As to Ed's report of the guy dancing in the hotel lobby in nothing but a Dixie cup, I saw that myself. You dishonor yourself by calling Ed a liar on the matter.<

Yes, both elevators were pretty messy, and the smell of chlorine was very strong. I assume that was a continuing problem, considering where the pool was located. It had nothing to do with our con.

The guy wearing a dixie cup in the lobby. A crazy stunt. Security took care of it. Are you implying that someone pulling a stunt like this is somehow my fault?

>These being the same ComiCons I also attended? No, Sy, you couldn't find anything at ComiCon which came close to the "maturity" of what was in the collections you provided...not outside of a plain brown wrapper.

Oh, one could easily find T&A pics of the X-Mens' Storm, or cheesecake shots of Ms. Marvel, and indeed that was a lot of what passed for industry art standards of the time (and does today as well). But to compare that with, say, a black anthro stallion lying on his back in the snow while jacking off?<

Actually, you must have missed the adult magazine collectors, and the erotic art sellers. True, you don't see much of that now, after a local Baptist church pastor started his campaign to "clean up Comic Con". But back then, it was pretty much "anything goes".

The art books we had on display were clearly marked if they contained adult material. The art was created by well-known Furry artists, and so was on display. Many of the artists had similar art at their oen tables, and were working on commissions of an adult nature. Since we were sharing a table with SF cons, we pretty much had to be discrete.

>I was also a member. Oh, not at the same time as you. But Fred took over the job rather early in Rowrbrazzle's run. And I've seen issues going well back into its history, owned by people who WERE your contemporaries --- Mike-Scot McMurry, for example --- where authors were turning out almost literally reams of material.

While various members did not like having writers in 'Brazzle, and were vocal about it, that hardly amounts to an actual "artists only" policy, which is the article's claim.<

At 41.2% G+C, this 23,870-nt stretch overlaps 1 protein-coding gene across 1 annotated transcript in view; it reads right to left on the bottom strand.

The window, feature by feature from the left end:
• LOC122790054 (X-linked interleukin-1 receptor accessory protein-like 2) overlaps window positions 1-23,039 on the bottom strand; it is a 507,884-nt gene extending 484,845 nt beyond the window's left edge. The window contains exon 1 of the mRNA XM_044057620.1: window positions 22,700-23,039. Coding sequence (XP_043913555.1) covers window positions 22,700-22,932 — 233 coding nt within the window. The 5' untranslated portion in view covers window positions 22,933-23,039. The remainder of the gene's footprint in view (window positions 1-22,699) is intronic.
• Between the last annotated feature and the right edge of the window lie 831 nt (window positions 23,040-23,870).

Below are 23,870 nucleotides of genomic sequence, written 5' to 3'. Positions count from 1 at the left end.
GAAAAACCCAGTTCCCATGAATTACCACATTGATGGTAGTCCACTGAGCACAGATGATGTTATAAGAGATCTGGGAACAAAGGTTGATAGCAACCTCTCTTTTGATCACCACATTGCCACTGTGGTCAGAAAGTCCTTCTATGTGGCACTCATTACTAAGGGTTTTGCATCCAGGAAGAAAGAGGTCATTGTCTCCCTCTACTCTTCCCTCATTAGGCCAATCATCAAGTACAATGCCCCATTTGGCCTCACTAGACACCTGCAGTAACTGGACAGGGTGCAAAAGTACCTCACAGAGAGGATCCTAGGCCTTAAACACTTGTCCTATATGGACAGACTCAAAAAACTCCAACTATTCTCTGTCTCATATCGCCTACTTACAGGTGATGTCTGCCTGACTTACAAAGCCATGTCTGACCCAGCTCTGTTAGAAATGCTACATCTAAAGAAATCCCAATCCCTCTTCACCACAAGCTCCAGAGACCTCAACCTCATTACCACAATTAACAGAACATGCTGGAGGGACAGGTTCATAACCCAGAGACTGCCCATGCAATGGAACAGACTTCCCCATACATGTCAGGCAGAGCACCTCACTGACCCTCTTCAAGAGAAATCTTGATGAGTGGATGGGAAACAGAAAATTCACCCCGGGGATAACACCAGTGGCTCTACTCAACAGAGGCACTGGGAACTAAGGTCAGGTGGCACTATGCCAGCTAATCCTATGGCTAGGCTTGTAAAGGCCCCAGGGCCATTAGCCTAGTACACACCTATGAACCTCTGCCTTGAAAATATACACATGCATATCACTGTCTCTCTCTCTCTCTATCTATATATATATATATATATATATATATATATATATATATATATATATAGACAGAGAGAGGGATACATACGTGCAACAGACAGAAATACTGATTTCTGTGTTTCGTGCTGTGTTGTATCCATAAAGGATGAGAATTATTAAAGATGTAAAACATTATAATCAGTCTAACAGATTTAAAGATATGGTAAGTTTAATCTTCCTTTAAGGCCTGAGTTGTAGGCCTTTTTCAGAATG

The point I was trying to make from what was said in the original article, is that there wasn't a "Funny Animal" fandom that was anything like SF, Fantasy, Anime or Furry fandom. It was a small, closed group. APAs were "members only". I was asked to leave a Vootie party at Chicago Worldcon becaeu I was not a member. Ken Sample was with me, and he was invited to stay (even though he was also not a member), because he had a reputation for doing good art. It wasn't "sequential art", and he may not have become a member because he didn't meet the criteria. I remember Fred talking about how much trouble he was having getting the memebrship of Rowerbrazzle to accept non-artists. The point was that if you were a fan of animal comics, but not a creator yourself, you were not welcome in the"funny animal" fandom that existed then. Also, the adult themed work that appeared in issues of Vooite and 'Brazzle came under heavy fire from other members. The "anti-adult themed media" controversy is nothing new in fandoms.
Once again, your experience was likely different then mine.

I will freely admit that I was hoping for a new kind of fantasy animal fandom that was open to anyone, creator or not, and that had no restrictions on content whatsoever. My attempt to promote such a fandom, with open parties and eventually conventions, made me some enemies. I dealt with it (I ignored a lot of BS), I'm dealing with it now. When I see what Furry has become, I'm very happy to see that it has, for the most part, remained a bastion of free expression.